From the early 1970s until 2012 Regent’s Park held arguably one of the best collections of exotic waterfowl in the UK. The collection was managed by two wildfowl officers who were based at the park; however, the sudden and significant reduction in government funding in 2010 resulted in one of these posts being suppressed and the breeding of exotic waterfowl had to be suspended. Since then, various options have been considered and a decision was made to rationalise the size and variety of the collection. The current dedicated wildfowl officer, Dave Johnson, has a wealth of experience having been involved with the collection since 1991. In his spare time, he is also involved with the London Peregrine Partnership, which was set up to help protect these wonderful falcons in the capital and ensure their survival.
Apart from the effects of the reduction in the government subsidy, the breeding of waterfowl in the park has always been a problem. Eggs are stolen by magpies and crows and by the ever-prevalent rats and grey squirrels. The wooden breeding boxes, which have to be placed on the ground, rot quickly and have to be replaced constantly. The ducklings are often attacked by herons and gulls. With only one wildfowl officer, it is not practicable or realistic to continue the breeding programme.
However, in order to maintain and re-stock the flocks, it was decided to use specialist breeders to supply new ducks. In February, three pairs each of some fourteen ‘northern hemisphere’ species of ducks were brought from Norfolk, including beautiful eider ducks.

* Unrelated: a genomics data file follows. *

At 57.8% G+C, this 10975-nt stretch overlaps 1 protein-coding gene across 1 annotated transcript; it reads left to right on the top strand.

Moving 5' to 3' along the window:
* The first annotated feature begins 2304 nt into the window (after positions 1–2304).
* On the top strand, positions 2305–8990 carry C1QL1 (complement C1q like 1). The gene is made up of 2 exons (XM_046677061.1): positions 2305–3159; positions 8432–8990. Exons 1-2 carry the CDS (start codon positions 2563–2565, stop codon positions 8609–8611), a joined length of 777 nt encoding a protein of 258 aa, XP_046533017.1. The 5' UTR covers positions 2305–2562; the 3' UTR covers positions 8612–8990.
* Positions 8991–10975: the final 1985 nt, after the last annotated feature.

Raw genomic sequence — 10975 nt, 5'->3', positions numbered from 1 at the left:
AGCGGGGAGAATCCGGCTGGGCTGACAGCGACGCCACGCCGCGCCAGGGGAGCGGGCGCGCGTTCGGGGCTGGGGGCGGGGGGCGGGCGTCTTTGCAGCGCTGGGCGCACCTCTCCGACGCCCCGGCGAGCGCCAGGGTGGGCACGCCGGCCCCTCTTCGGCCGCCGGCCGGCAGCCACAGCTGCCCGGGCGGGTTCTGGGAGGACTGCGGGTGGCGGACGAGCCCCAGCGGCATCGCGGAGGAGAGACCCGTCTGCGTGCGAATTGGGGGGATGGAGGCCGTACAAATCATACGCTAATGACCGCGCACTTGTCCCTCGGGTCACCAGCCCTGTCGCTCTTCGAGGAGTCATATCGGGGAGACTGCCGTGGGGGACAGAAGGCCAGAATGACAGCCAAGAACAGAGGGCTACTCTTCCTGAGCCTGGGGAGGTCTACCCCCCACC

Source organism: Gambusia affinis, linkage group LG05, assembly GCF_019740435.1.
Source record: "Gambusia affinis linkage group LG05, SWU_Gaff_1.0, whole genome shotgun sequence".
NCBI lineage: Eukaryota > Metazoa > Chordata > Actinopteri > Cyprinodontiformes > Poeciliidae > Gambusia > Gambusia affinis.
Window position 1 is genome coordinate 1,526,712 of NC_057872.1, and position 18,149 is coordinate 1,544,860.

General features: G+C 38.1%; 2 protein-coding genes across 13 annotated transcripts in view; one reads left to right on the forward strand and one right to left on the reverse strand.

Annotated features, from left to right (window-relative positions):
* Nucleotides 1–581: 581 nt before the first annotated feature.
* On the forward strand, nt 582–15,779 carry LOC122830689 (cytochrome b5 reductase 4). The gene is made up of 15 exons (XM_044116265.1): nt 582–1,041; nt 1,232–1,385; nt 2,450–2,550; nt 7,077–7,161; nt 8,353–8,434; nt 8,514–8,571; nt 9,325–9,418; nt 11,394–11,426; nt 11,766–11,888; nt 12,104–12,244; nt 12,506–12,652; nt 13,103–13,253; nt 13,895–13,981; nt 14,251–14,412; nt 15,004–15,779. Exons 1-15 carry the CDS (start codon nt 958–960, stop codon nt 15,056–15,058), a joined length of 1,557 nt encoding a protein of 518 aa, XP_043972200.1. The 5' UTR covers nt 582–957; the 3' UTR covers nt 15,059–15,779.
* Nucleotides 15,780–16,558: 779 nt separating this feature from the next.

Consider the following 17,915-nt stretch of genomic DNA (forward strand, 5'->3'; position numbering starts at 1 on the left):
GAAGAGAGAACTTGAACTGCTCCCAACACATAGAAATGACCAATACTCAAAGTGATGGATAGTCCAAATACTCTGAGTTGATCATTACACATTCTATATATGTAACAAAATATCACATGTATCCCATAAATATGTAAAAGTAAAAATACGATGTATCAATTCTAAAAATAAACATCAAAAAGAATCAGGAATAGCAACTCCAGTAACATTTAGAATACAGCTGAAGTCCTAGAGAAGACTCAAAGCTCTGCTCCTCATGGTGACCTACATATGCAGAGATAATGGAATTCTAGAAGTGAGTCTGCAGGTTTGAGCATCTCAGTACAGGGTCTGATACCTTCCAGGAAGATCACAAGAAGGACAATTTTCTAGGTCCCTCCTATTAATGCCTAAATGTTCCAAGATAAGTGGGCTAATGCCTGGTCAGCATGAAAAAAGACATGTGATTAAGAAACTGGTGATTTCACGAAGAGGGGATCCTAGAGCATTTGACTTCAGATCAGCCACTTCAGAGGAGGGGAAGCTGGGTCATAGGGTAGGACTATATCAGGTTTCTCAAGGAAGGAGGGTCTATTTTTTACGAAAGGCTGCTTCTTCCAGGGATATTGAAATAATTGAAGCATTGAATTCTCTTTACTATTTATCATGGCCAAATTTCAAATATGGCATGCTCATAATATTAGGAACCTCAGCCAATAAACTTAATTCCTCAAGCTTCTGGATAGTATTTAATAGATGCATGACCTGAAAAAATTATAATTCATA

Foxes are a constant menace to all the waterfowl and, in order to discourage the foxes from swimming to the islands and molesting the birds, a programme of spring pruning of the vegetation on the banks of the lakes and islands is carried out each year, thus restricting the foxes’ ability to use the shrubs and bushes to stalk the birds. Another major problem is the feeding of the birds by members of the public. The scattering of bread only encourages the rat population and does not benefit the birds, but it remains difficult to discourage.
New special nesting baskets will be erected in the heronry to encourage breeding; while these birds continue to thrive in the park, with some twenty pairs, there have been problems with the dominant egyptian geese taking over their nests. The collection currently also has two whooper swans, two bar-headed and three barnacle geese.
The great winter storms, at the end of 2013, destroyed the display board which showed details of all the water fowl in the collection and the locations in the world where they reside George Bukhari and Alistair Toovey as Piggy and Ralph in Lord of the Flies in their natural state. A new board has been designed, funded by the Friends and will be installed shortly. The other bird notice board, giving details of bird sightings, has been restored; it is updated weekly during the winter, but more frequently in the spring migratory season.
John Malpass, committee member.
Meet your committee
Peter Darley has been a member of the Friends for over fifteen years, and recently joined the committee. He says he is feeling his way as to what his main role on the committee should be while contributing his enthusiasm and time. He believes the Friends must defend the current structure of the parks, with both formal and wild areas, and also protect the Royal Parks from damage and overuse by, for example, exhibitions, fairs and other large gatherings. One suggestion he has for the Friends is to sponsor and help maintain a bird hide in one of the wild areas, which would give the public, and school parties, a chance to observe birds in a natural environment.